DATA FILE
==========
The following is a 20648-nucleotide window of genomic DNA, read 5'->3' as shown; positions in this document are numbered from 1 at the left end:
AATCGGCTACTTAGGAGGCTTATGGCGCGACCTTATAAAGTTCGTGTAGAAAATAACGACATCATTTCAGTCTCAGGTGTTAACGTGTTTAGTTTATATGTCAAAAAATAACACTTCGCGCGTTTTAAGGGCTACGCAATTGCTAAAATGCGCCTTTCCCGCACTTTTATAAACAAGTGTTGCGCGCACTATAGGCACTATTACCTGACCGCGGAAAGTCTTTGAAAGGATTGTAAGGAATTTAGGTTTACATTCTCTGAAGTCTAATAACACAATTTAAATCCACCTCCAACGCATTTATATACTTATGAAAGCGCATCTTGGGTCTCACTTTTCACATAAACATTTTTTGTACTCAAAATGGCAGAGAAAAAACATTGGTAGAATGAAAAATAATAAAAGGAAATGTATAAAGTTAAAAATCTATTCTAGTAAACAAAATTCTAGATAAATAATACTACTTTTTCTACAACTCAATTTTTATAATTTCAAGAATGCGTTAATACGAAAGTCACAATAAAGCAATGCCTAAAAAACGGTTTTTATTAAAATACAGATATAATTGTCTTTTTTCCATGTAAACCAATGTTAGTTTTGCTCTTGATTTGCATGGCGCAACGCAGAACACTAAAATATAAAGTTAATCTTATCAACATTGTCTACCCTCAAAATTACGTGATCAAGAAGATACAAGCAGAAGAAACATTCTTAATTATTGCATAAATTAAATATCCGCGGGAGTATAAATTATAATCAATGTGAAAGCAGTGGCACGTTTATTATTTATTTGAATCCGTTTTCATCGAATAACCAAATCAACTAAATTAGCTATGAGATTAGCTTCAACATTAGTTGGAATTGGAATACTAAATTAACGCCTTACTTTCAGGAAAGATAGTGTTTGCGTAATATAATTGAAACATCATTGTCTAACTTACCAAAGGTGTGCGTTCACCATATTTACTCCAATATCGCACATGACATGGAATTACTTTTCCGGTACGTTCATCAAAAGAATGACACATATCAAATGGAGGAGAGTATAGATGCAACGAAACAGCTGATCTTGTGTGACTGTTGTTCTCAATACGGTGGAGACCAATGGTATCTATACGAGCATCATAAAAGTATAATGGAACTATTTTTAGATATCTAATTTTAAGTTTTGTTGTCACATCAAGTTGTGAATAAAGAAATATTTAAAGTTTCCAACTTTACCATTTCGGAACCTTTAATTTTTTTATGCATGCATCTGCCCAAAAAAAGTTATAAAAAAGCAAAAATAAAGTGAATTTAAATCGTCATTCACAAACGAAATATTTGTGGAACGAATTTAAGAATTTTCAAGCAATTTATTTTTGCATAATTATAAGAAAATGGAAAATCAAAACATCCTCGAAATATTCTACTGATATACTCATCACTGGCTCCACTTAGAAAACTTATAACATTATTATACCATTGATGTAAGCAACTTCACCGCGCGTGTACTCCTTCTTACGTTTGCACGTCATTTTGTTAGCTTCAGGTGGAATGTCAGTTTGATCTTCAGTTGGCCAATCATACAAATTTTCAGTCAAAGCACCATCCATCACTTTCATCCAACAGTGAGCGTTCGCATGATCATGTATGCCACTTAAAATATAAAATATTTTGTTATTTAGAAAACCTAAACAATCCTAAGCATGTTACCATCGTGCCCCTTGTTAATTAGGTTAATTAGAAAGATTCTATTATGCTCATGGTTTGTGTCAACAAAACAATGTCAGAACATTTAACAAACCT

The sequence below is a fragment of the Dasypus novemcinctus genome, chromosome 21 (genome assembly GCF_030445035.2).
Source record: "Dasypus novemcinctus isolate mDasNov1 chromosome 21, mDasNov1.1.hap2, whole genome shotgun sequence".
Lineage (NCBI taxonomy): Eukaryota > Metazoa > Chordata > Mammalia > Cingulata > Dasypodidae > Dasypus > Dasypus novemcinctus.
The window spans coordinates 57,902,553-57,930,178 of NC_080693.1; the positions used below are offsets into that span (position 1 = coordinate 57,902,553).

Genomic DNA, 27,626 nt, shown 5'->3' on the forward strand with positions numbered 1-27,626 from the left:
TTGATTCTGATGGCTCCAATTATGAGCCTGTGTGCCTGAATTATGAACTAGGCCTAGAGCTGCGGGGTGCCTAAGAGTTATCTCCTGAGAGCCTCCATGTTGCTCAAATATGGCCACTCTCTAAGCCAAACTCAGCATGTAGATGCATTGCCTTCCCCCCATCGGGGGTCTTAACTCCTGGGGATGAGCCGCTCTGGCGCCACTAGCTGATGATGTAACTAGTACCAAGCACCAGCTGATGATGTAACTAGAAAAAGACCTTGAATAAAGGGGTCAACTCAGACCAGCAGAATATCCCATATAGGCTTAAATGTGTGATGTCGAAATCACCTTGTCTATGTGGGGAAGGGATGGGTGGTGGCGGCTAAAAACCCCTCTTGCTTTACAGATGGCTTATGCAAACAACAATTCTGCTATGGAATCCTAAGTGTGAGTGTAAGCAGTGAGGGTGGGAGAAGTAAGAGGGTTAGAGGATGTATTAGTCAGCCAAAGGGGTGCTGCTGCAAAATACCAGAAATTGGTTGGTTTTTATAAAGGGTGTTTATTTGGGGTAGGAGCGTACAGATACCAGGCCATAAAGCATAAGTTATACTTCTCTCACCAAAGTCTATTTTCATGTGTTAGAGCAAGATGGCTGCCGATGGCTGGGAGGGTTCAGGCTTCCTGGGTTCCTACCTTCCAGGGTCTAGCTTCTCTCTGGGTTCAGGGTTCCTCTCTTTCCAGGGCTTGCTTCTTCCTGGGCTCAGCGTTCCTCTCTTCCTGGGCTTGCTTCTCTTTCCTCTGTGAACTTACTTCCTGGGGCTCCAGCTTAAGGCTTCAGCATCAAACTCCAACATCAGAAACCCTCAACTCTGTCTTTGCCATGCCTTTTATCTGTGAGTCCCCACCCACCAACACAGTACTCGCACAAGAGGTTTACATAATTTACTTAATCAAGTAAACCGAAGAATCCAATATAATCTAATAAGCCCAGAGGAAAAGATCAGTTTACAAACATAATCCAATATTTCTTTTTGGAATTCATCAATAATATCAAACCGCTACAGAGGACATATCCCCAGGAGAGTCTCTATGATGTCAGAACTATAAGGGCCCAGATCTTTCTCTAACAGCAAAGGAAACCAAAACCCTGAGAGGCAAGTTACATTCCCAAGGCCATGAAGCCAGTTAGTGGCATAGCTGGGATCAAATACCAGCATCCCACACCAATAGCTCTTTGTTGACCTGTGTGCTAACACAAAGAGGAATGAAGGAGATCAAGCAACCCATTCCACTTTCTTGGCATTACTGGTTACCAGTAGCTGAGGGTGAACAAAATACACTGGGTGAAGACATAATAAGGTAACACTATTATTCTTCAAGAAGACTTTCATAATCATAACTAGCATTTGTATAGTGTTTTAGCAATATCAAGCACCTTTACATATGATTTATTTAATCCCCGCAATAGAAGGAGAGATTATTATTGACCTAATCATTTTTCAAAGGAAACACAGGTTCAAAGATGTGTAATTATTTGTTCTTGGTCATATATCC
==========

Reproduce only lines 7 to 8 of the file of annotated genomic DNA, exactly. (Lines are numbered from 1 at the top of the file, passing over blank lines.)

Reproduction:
Genomic DNA, 27,626 nt, shown 5'->3' on the forward strand with positions numbered 1-27,626 from the left:
TTGATTCTGATGGCTCCAATTATGAGCCTGTGTGCCTGAATTATGAACTAGGCCTAGAGCTGCGGGGTGCCTAAGAGTTATCTCCTGAGAGCCTCCATGTTGCTCAAATATGGCCACTCTCTAAGCCAAACTCAGCATGTAGATGCATTGCCTTCCCCCCATCGGGGGTCTTAACTCCTGGGGATGAGCCGCTCTGGCGCCACTAGCTGATGATGTAACTAGTACCAAGCACCAGCTGATGATGTAACTAGAAAAAGACCTTGAATAAAGGGGTCAACTCAGACCAGCAGAATATCCCATATAGGCTTAAATGTGTGATGTCGAAATCACCTTGTCTATGTGGGGAAGGGATGGGTGGTGGCGGCTAAAAACCCCTCTTGCTTTACAGATGGCTTATGCAAACAACAATTCTGCTATGGAATCCTAAGTGTGAGTGTAAGCAGTGAGGGTGGGAGAAGTAAGAGGGTTAGAGGATGTATTAGTCAGCCAAAGGGGTGCTGCTGCAAAATACCAGAAATTGGTTGGTTTTTATAAAGGGTGTTTATTTGGGGTAGGAGCGTACAGATACCAGGCCATAAAGCATAAGTTATACTTCTCTCACCAAAGTCTATTTTCATGTGTTAGAGCAAGATGGCTGCCGATGGCTGGGAGGGTTCAGGCTTCCTGGGTTCCTACCTTCCAGGGTCTAGCTTCTCTCTGGGTTCAGGGTTCCTCTCTTTCCAGGGCTTGCTTCTTCCTGGGCTCAGCGTTCCTCTCTTCCTGGGCTTGCTTCTCTTTCCTCTGTGAACTTACTTCCTGGGGCTCCAGCTTAAGGCTTCAGCATCAAACTCCAACATCAGAAACCCTCAACTCTGTCTTTGCCATGCCTTTTATCTGTGAGTCCCCACCCACCAACACAGTACTCGCACAAGAGGTTTACATAATTTACTTAATCAAGTAAACCGAAGAATCCAATATAATCTAATAAGCCCAGAGGAAAAGATCAGTTTACAAACATAATCCAATATTTCTTTTTGGAATTCATCAATAATATCAAACCGCTACAGAGGACATATCCCCAGGAGAGTCTCTATGATGTCAGAACTATAAGGGCCCAGATCTTTCTCTAACAGCAAAGGAAACCAAAACCCTGAGAGGCAAGTTACATTCCCAAGGCCATGAAGCCAGTTAGTGGCATAGCTGGGATCAAATACCAGCATCCCACACCAATAGCTCTTTGTTGACCTGTGTGCTAACACAAAGAGGAATGAAGGAGATCAAGCAACCCATTCCACTTTCTTGGCATTACTGGTTACCAGTAGCTGAGGGTGAACAAAATACACTGGGTGAAGACATAATAAGGTAACACTATTATTCTTCAAGAAGACTTTCATAATCATAACTAGCATTTGTATAGTGTTTTAGCAATATCAAGCACCTTTACATATGATTTATTTAATCCCCGCAATAGAAGGAGAGATTATTATTGACCTAATCATTTTTCAAAGGAAACACAGGTTCAAAGATGTGTAATTATTTGTTCTTGGTCATATATCC